from: "The black laws : speech of Hon. B.W. Arnett of Greene County, and Hon. J.A. Brown of Cuyahoga County, in the Ohio House of Representatives, March 10, 1886

 

The denial of our civil rights in this and other States is a subject of public notoriety, denied by none but acknowledged by all to be wrong and unjust; yet, in traveling in the South we are compelled to feel its humiliating effects. It is written over the door of the waiting room, "For Colored Persons;" and in that small, and frequently dirty and dingy room, you have to go or stand on the platform and wait for the train. In Georgia they have cars marked "For Colored Passengers." There is one railroad in Alabama that has a special car for colored persons. They will not allow a white man to ride in that car; and many other roads allow the lower classes to ride in the car set apart for "Colored Persons."

One would think that at this time of our civilization, that character, and not color, would form the line of distinction in society, but such is not the case. It matters not what may be the standing or intelligence of a colored man or woman, they have to submit to the wicked laws and the more wicked prejudice of the people. It is not confined to either North or South. It is felt in this State to some extent; we feel it in the hotels, we feel it in the opera house. There are towns in this State where respectable ladies and gentlemen have been denied hotel accommodations, but such places are diminishing daily, under the growing influences of equal laws.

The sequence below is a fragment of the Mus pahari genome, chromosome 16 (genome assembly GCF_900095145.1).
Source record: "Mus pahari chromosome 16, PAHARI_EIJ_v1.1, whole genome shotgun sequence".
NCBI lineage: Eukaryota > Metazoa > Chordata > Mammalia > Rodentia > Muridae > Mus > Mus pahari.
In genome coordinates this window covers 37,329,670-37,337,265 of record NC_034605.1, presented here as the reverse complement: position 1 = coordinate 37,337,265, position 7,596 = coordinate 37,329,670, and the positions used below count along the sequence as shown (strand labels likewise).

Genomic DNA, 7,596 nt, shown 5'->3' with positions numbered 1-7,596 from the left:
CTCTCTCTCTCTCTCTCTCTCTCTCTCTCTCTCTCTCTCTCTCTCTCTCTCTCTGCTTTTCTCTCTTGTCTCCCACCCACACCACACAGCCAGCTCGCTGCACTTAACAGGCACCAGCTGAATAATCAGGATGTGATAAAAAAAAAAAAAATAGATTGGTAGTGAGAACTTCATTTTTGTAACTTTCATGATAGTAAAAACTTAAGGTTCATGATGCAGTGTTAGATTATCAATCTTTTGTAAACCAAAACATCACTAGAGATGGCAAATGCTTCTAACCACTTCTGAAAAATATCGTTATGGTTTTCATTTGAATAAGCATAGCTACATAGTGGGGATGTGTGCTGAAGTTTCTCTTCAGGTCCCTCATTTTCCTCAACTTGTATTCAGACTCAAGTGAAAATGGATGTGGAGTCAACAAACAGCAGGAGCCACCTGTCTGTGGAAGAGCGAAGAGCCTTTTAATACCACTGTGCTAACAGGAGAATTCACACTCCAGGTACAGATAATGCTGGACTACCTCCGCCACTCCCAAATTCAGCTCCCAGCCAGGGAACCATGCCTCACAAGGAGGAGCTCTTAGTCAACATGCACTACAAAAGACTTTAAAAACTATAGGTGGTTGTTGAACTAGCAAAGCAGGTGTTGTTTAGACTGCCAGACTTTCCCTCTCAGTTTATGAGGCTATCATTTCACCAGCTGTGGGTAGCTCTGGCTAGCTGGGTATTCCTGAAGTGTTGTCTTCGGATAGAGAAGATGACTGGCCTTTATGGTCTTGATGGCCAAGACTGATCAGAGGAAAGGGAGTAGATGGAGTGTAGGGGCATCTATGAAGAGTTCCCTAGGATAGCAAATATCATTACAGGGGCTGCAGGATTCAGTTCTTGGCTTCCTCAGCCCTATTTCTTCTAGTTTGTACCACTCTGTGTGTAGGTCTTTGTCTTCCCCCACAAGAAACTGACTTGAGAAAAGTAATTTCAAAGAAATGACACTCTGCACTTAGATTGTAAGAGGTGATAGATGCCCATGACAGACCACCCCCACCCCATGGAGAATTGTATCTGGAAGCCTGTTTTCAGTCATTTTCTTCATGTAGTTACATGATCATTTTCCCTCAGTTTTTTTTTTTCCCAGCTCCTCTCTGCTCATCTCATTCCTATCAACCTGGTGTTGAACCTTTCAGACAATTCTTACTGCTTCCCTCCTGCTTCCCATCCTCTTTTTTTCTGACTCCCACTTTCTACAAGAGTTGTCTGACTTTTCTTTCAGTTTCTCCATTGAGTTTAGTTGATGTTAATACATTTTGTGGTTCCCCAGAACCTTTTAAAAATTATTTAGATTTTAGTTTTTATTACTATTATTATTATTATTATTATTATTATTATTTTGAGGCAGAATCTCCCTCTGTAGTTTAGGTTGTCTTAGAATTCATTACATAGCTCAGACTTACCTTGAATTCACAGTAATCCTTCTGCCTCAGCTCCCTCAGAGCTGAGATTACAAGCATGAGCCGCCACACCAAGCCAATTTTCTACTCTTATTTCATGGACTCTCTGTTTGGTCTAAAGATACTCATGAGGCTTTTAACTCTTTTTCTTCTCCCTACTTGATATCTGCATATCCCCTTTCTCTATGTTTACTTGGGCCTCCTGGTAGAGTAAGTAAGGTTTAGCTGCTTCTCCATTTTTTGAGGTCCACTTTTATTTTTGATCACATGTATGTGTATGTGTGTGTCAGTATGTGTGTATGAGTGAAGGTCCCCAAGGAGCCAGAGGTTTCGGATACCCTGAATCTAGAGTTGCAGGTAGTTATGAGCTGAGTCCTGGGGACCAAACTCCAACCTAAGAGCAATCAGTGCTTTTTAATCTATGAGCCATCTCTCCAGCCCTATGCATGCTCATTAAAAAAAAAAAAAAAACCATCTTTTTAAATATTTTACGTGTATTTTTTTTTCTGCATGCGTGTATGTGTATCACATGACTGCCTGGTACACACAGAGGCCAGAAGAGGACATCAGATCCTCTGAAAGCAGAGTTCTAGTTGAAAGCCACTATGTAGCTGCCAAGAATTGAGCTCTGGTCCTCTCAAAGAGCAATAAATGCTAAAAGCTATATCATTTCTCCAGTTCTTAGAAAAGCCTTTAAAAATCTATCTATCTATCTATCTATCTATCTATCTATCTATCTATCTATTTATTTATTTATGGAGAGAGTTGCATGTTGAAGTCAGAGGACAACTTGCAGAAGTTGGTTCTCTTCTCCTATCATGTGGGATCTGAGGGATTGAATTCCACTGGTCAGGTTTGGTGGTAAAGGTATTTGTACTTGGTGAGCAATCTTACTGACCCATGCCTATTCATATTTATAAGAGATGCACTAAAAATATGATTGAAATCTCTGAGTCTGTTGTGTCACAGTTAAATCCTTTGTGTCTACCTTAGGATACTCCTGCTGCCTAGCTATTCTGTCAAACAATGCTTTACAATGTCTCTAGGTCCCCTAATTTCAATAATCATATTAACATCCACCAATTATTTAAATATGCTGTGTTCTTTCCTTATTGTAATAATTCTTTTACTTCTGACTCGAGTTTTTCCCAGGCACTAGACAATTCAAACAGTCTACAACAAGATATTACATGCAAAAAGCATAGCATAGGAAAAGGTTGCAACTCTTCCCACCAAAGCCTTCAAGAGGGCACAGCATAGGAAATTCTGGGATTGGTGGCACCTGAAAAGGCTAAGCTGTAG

In the city of Cincinnati there are places where a colored man can not get accommodations for love nor money; there was a man who started an equal rights house; the colored people patronized him; his business increased; he made money. He has closed his house against his former patrons, and will not accommodate them. Members will be astonished when I tell them that I have traveled in this free country for twenty hours without anything to eat; not because I had no money to pay for it, but because I was colored. Other passengers of a lighter hue had breakfast, dinner and supper. In traveling we are thrown in "jim crow" cars, denied the privilege of buying a berth in the sleeping coach. This monster caste stands at the doors of the theatres and skating rinks, locks the doors of the pews in our fashionable churches closes the mouths of some of the ministers in their pulpits which prevents the man of color from breaking the bread of life to his fellowmen.